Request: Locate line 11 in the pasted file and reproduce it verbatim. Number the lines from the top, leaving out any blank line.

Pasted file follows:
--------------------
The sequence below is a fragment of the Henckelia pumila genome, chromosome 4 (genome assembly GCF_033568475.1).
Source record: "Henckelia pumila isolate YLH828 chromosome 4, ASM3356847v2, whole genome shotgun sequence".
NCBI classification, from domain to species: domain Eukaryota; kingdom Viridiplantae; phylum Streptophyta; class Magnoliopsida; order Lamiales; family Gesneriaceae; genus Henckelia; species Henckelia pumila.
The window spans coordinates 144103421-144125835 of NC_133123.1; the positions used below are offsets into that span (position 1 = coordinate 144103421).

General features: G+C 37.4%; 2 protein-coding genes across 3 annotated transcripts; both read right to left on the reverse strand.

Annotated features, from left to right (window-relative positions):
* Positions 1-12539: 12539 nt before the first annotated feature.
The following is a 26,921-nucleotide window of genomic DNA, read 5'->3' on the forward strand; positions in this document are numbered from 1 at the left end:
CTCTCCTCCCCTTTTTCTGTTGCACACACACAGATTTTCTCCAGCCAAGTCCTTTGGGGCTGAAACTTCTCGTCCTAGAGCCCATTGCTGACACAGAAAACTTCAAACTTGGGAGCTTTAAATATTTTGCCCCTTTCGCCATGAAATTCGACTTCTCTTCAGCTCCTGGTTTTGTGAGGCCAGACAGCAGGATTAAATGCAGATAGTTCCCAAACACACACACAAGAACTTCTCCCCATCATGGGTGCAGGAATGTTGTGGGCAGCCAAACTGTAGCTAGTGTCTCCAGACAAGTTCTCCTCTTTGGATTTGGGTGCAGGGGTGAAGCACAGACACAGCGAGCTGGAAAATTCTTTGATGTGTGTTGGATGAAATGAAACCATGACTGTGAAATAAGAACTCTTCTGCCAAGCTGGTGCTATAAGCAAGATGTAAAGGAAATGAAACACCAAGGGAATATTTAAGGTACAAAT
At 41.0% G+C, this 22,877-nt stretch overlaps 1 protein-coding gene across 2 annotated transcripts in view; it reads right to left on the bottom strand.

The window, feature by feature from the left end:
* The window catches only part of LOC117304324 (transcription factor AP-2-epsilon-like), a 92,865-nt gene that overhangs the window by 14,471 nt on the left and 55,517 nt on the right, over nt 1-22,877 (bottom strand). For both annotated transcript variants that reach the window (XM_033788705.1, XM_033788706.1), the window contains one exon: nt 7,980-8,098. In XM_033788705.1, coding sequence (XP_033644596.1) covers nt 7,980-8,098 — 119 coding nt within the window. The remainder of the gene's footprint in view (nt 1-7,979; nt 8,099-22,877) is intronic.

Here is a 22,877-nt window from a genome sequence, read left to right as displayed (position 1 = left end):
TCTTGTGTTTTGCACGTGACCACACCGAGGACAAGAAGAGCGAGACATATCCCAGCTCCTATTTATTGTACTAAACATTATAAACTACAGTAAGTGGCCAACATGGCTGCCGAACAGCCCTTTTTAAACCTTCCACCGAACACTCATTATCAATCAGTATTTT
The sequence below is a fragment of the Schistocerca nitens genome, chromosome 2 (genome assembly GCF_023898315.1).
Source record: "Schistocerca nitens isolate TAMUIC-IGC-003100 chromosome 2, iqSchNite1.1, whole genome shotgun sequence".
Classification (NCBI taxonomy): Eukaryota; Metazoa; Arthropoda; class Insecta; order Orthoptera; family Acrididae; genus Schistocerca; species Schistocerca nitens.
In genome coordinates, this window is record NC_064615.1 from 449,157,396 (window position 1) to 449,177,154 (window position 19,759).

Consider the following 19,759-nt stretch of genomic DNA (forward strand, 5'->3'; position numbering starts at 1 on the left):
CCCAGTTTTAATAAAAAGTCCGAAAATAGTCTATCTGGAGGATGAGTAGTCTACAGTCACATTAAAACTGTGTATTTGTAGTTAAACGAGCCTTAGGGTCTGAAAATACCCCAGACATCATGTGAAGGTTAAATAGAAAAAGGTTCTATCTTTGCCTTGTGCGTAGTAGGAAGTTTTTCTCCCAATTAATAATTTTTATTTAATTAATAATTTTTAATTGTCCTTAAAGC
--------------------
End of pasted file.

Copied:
The window, feature by feature from the left end: